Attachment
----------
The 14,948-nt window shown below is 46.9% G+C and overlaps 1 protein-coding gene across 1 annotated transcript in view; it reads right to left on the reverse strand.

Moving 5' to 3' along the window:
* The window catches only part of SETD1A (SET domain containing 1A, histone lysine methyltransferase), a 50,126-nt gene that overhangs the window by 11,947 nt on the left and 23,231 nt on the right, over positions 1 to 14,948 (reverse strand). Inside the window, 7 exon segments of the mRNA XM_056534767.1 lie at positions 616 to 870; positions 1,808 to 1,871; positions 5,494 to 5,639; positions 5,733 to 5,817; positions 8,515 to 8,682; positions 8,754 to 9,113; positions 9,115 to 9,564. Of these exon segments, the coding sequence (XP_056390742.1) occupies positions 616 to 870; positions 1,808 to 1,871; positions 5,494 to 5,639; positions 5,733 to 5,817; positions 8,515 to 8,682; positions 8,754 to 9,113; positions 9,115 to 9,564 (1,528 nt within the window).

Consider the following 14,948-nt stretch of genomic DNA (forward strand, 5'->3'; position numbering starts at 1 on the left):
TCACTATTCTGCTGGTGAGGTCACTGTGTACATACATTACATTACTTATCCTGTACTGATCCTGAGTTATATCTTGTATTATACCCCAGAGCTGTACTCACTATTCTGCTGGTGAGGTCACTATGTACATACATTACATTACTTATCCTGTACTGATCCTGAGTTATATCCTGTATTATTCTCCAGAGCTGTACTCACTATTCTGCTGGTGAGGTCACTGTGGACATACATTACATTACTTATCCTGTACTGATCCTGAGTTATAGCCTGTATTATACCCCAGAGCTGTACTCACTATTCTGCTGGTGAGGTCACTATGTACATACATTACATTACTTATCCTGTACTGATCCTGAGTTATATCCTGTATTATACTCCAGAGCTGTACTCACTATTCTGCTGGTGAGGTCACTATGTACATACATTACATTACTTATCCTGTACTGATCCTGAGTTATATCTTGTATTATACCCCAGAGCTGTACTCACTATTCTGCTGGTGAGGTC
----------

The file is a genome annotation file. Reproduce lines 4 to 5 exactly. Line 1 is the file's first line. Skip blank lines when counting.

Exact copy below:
Consider the following 14,948-nt stretch of genomic DNA (forward strand, 5'->3'; position numbering starts at 1 on the left):
TCACTATTCTGCTGGTGAGGTCACTGTGTACATACATTACATTACTTATCCTGTACTGATCCTGAGTTATATCTTGTATTATACCCCAGAGCTGTACTCACTATTCTGCTGGTGAGGTCACTATGTACATACATTACATTACTTATCCTGTACTGATCCTGAGTTATATCCTGTATTATTCTCCAGAGCTGTACTCACTATTCTGCTGGTGAGGTCACTGTGGACATACATTACATTACTTATCCTGTACTGATCCTGAGTTATAGCCTGTATTATACCCCAGAGCTGTACTCACTATTCTGCTGGTGAGGTCACTATGTACATACATTACATTACTTATCCTGTACTGATCCTGAGTTATATCCTGTATTATACTCCAGAGCTGTACTCACTATTCTGCTGGTGAGGTCACTATGTACATACATTACATTACTTATCCTGTACTGATCCTGAGTTATATCTTGTATTATACCCCAGAGCTGTACTCACTATTCTGCTGGTGAGGTC